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In response to the emergent financial strain of the Coronavirus pandemic, many companies have scrambled to slash costs leading to concerns that the focus on diversity and inclusion could be forgotten. However, despite the ongoing anxiety around the changing nature of work, some organisations are beginning to place a new emphasis on workplace inclusivity, particularly as the pandemic continues to fragment the workplace with more staff working from home than ever before.

A shift in focus

To understand how we can support D&I in the post-pandemic workplace, it is important to first understand the state of the workplace as it exists right now. In a new report by the job site Indeed, research showed that many workers believed that the pandemic has shifted their companies' focus away from diversity. Although the report also found that 57% of respondents believed their organisation was making positive steps to improve diversity, 10% believed there has been a shift away from it.

When looking at accountancy specifically, a survey published in 2021 by the Association of Chartered Certified Accountants (ACCA) found that, out of 10,000 practitioners worldwide, 73% believed accountancy to be an inclusive profession. Despite this, 63% of respondents believed that the profession has an issue with diversity and inclusion. These statistics are interesting as they indicate that, despite the increasing focus on diversity and inclusion within accountancy, over half of those working within the industry are not yet able to see this fully reflected in their own experiences.

In a report published in 2018 by Cardiff Business School and HEC Paris, research showed that, when asked about the effectiveness of diversity policies, less than half of survey respondents were positive and almost 30% believed these policies to be a "smokescreen that disguises inequality". The same report found that 64% of participants were not involved in a diversity network and 47% voiced concern that being associated with such a network may be met with negative responses. Much like the 2021 ACCA survey, this report highlights that there is a long way to go within accountancy to fully realise a shift towards a diverse and inclusive industry.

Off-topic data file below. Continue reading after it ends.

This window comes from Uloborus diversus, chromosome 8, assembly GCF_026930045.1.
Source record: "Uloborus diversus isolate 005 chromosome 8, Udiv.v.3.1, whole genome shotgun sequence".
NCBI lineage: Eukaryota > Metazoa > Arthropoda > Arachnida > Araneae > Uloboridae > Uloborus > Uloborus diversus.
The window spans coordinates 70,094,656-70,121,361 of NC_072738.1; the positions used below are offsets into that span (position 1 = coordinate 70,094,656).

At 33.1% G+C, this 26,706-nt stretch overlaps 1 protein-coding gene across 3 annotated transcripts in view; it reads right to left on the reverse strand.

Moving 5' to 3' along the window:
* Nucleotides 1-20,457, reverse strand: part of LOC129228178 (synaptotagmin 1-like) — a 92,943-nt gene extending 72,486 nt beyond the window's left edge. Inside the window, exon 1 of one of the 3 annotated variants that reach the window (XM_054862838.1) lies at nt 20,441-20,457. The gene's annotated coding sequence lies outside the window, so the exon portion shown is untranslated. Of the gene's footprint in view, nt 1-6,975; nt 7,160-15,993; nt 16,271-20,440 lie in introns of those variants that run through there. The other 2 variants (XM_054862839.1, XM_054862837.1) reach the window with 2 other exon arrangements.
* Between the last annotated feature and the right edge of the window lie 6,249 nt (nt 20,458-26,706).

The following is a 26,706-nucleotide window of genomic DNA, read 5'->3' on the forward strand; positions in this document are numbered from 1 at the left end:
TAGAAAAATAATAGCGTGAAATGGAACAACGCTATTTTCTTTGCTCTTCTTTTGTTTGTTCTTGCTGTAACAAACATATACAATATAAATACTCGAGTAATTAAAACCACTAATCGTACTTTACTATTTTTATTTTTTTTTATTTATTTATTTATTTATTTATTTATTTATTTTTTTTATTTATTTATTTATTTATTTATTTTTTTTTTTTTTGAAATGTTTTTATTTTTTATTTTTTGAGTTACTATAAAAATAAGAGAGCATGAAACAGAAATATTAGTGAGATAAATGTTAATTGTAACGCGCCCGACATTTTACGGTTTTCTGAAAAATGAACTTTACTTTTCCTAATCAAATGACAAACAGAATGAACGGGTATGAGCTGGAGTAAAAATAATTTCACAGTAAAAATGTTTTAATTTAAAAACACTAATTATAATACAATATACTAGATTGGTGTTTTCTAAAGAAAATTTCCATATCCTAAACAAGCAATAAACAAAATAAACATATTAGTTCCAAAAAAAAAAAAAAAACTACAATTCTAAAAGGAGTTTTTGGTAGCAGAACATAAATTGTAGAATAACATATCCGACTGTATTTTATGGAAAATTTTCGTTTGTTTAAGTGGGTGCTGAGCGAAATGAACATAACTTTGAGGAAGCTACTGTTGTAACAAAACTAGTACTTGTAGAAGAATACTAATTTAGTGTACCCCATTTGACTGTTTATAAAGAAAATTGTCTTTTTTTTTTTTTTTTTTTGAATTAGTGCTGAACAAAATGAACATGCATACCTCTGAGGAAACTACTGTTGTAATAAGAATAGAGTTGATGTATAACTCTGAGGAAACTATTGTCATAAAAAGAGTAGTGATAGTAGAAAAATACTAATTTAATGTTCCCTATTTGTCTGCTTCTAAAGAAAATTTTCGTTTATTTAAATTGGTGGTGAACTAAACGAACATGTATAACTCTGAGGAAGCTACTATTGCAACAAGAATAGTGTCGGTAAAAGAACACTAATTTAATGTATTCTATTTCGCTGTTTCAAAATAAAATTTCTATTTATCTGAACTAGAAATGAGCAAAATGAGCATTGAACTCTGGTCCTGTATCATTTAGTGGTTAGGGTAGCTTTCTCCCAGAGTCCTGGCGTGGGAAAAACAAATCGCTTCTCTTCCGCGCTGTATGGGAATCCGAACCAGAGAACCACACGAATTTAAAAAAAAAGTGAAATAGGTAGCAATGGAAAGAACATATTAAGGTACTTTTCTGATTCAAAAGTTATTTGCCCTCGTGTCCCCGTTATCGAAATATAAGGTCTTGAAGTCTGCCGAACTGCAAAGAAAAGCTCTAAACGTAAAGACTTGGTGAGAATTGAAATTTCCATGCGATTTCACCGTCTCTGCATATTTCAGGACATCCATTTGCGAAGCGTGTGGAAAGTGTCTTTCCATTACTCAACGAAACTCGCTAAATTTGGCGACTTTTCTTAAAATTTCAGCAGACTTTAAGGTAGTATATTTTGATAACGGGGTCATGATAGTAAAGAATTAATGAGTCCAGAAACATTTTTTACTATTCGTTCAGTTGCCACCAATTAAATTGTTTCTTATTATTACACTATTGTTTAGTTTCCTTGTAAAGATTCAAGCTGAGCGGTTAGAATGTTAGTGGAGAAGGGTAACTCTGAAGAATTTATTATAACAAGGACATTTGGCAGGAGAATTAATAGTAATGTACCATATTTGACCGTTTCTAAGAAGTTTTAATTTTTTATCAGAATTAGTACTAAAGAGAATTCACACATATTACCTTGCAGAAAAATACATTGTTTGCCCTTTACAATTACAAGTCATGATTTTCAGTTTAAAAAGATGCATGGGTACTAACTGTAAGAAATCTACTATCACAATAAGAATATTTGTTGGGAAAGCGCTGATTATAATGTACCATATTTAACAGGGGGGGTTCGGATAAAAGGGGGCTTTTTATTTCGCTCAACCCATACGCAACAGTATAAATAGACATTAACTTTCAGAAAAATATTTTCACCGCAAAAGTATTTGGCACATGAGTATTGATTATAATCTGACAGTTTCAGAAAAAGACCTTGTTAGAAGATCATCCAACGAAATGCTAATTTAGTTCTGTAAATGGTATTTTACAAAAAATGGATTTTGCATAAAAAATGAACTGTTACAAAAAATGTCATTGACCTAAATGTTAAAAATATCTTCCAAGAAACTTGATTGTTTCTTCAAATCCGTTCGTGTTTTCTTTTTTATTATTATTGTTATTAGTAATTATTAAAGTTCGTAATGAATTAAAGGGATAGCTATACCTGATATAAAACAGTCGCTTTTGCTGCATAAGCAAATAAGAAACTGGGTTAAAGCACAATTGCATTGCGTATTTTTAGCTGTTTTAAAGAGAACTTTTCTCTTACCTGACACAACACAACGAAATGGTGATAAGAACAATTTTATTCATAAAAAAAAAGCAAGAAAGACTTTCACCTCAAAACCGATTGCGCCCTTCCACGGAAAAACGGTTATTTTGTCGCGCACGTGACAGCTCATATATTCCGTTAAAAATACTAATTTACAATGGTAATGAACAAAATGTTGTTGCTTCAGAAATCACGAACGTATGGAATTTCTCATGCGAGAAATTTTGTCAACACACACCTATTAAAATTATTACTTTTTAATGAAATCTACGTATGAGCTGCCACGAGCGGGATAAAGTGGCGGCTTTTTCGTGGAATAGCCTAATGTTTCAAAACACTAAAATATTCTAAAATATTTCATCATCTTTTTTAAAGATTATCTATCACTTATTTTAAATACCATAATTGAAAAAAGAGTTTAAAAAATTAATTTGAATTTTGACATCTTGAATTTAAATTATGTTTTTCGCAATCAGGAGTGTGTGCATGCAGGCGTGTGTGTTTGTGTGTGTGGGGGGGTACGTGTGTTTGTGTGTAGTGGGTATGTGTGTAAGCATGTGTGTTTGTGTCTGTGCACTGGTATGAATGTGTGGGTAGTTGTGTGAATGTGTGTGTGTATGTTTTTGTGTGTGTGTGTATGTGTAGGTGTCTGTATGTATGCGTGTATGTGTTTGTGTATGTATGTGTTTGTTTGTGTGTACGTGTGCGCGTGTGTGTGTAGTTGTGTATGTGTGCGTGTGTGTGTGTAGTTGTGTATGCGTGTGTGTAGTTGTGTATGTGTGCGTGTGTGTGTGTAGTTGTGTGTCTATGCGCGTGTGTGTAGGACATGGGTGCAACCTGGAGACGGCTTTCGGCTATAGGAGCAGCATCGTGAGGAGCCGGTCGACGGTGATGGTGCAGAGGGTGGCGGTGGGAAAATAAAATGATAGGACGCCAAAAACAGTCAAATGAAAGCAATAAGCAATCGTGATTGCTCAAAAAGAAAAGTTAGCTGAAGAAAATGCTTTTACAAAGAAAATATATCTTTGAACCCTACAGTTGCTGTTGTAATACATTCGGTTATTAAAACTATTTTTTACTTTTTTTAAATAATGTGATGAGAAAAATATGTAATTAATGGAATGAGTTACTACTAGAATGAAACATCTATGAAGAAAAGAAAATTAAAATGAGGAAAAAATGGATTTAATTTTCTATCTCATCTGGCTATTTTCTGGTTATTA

An opportunity for change

In a discussion organised by ACCA, PwC and the EBRD (European Bank for Reconstruction and Development) in January 2021, Helen Brand, OBE, Chief Executive of ACCA highlighted how the Covid-19 pandemic can be a turning point for reassessing the role of diversity and inclusion in accountancy. In her speech, Brand highlighted the importance of encouraging diversity and inclusion in accountancy as an opportunity to build towards a "better world where all have the same range of opportunities available to them".

The pandemic has indeed offered new opportunities for diversifying the workplace according to the Employment Trends Survey more than 82% of firms have increased communication with staff, a third of firms have increased flexible working arrangements, and more than half of firms have improved the availability of mental health assistance to employees throughout the pandemic. As of April 2020, almost 60 CEOs at accounting-related organisations had agreed to the CEO Action for Diversity and Inclusion pledge and, as of May 2021, this number has risen to 94.

Whilst the Covid-19 pandemic may have diverted attention away from diversity and inclusion across the board, the commitment shown by accounting-related organisations to the development of a diverse workforce is certainly encouraging. Along with our rethinking of how and where we work, accountancy needs to, as Helen Brand discussed, take this period of momentous change as an opportunity to build an industry where diversity is a key driver of change.

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